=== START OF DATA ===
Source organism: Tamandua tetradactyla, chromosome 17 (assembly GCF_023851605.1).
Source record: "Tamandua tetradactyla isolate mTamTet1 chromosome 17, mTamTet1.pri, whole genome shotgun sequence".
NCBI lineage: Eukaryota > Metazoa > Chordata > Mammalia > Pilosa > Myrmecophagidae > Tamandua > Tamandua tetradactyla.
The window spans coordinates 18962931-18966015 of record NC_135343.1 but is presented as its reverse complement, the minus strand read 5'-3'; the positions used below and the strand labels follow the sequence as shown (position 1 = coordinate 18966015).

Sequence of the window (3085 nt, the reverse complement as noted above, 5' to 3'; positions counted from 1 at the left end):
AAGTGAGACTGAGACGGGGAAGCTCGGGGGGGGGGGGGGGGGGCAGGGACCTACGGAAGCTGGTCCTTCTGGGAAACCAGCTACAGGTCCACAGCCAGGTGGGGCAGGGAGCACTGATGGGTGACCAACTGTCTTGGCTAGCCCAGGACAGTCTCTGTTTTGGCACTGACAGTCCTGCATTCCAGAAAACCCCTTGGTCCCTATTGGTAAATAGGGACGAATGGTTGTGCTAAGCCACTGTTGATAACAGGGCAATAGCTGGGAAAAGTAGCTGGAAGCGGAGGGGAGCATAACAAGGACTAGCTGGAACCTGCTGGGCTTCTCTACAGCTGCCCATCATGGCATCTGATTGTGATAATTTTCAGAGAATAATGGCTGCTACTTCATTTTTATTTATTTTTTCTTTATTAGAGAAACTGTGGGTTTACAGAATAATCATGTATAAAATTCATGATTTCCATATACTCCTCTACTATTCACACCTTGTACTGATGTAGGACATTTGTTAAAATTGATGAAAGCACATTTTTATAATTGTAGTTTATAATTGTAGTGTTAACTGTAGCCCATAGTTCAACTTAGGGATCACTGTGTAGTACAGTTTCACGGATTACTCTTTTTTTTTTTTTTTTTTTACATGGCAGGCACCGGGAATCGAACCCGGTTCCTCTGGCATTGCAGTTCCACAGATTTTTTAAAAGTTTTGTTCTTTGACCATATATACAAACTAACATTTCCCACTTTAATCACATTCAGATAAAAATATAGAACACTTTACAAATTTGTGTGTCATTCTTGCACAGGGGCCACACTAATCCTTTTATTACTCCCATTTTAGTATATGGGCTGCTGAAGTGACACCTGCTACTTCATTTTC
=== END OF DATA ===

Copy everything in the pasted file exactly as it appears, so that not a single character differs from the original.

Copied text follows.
Source organism: Tamandua tetradactyla, chromosome 17 (assembly GCF_023851605.1).
Source record: "Tamandua tetradactyla isolate mTamTet1 chromosome 17, mTamTet1.pri, whole genome shotgun sequence".
NCBI lineage: Eukaryota > Metazoa > Chordata > Mammalia > Pilosa > Myrmecophagidae > Tamandua > Tamandua tetradactyla.
The window spans coordinates 18962931-18966015 of record NC_135343.1 but is presented as its reverse complement, the minus strand read 5'-3'; the positions used below and the strand labels follow the sequence as shown (position 1 = coordinate 18966015).

Sequence of the window (3085 nt, the reverse complement as noted above, 5' to 3'; positions counted from 1 at the left end):
AAGTGAGACTGAGACGGGGAAGCTCGGGGGGGGGGGGGGGGGGCAGGGACCTACGGAAGCTGGTCCTTCTGGGAAACCAGCTACAGGTCCACAGCCAGGTGGGGCAGGGAGCACTGATGGGTGACCAACTGTCTTGGCTAGCCCAGGACAGTCTCTGTTTTGGCACTGACAGTCCTGCATTCCAGAAAACCCCTTGGTCCCTATTGGTAAATAGGGACGAATGGTTGTGCTAAGCCACTGTTGATAACAGGGCAATAGCTGGGAAAAGTAGCTGGAAGCGGAGGGGAGCATAACAAGGACTAGCTGGAACCTGCTGGGCTTCTCTACAGCTGCCCATCATGGCATCTGATTGTGATAATTTTCAGAGAATAATGGCTGCTACTTCATTTTTATTTATTTTTTCTTTATTAGAGAAACTGTGGGTTTACAGAATAATCATGTATAAAATTCATGATTTCCATATACTCCTCTACTATTCACACCTTGTACTGATGTAGGACATTTGTTAAAATTGATGAAAGCACATTTTTATAATTGTAGTTTATAATTGTAGTGTTAACTGTAGCCCATAGTTCAACTTAGGGATCACTGTGTAGTACAGTTTCACGGATTACTCTTTTTTTTTTTTTTTTTTTACATGGCAGGCACCGGGAATCGAACCCGGTTCCTCTGGCATTGCAGTTCCACAGATTTTTTAAAAGTTTTGTTCTTTGACCATATATACAAACTAACATTTCCCACTTTAATCACATTCAGATAAAAATATAGAACACTTTACAAATTTGTGTGTCATTCTTGCACAGGGGCCACACTAATCCTTTTATTACTCCCATTTTAGTATATGGGCTGCTGAAGTGACACCTGCTACTTCATTTTC